When God and You Were Mine
Beneath a Chinese Elm, next to the pink
open claw of a geranium, the buttons
on his arm lie down on a grass blanket
and drink from a silver straw that registers
all the bad weather in the world.
I work at K-Mart and love it; paid in cash,
the intimacy scares the shit out of me.
Dad gets fucked up and sleeps
behind the library like a bird of paradise.
On Sundays, the sea is poured into paper
cups and the telephones hang from the wall
like speared fish. I piece voices together,
wrap them around like a necklace.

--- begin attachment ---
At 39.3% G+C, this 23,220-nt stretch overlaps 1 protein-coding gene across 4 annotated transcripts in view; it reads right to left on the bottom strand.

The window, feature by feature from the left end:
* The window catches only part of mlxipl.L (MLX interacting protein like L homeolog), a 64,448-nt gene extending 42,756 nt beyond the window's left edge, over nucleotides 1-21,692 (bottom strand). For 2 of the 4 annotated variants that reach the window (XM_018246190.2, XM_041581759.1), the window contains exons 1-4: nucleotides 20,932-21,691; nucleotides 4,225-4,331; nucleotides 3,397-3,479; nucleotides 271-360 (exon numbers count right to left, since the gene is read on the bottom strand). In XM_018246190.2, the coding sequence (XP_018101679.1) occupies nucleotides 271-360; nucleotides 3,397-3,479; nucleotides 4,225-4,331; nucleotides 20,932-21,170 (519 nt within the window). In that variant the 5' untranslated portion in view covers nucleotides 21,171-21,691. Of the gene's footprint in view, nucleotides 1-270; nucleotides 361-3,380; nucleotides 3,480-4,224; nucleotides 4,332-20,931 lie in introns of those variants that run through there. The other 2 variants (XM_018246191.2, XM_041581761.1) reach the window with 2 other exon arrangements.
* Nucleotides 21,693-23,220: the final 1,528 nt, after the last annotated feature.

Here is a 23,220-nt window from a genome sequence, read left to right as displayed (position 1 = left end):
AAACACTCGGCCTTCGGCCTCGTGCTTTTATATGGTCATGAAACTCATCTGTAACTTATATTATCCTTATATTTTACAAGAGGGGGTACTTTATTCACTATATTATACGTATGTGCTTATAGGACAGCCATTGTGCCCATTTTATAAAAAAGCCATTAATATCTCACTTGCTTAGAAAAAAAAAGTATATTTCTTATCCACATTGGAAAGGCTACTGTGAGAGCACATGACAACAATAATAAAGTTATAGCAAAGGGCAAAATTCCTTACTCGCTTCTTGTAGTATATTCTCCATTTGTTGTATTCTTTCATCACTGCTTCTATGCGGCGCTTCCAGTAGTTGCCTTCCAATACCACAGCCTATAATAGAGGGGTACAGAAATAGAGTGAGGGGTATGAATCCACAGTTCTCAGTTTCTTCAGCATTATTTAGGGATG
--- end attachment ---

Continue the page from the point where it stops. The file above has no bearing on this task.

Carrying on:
Outside, love melts like dirtied snow
while brother, Mom’s sad alter-ego,
waits on a couch for probation officers.
I don’t give off that much light anymore,
and the sparrows have gone underground.
Two brothers drove to the wooden rails
of the desert to smoke crack and line
the world with their aluminum truth.
The bonds of horses. The platitudes of men.
The light at these parties is dim
and a guy I’ve had a crush on for a million years
kisses me in his bed. I take off my shirt,
pretend to lie in the sand, be part-ocean,
first snow, like I’ve been given a candy cigarette.
That’s the summer mom had a piece of her
taken out, then came home and baked a turkey.
On her car dashboard, a photograph
of her son doing life in prison.about the author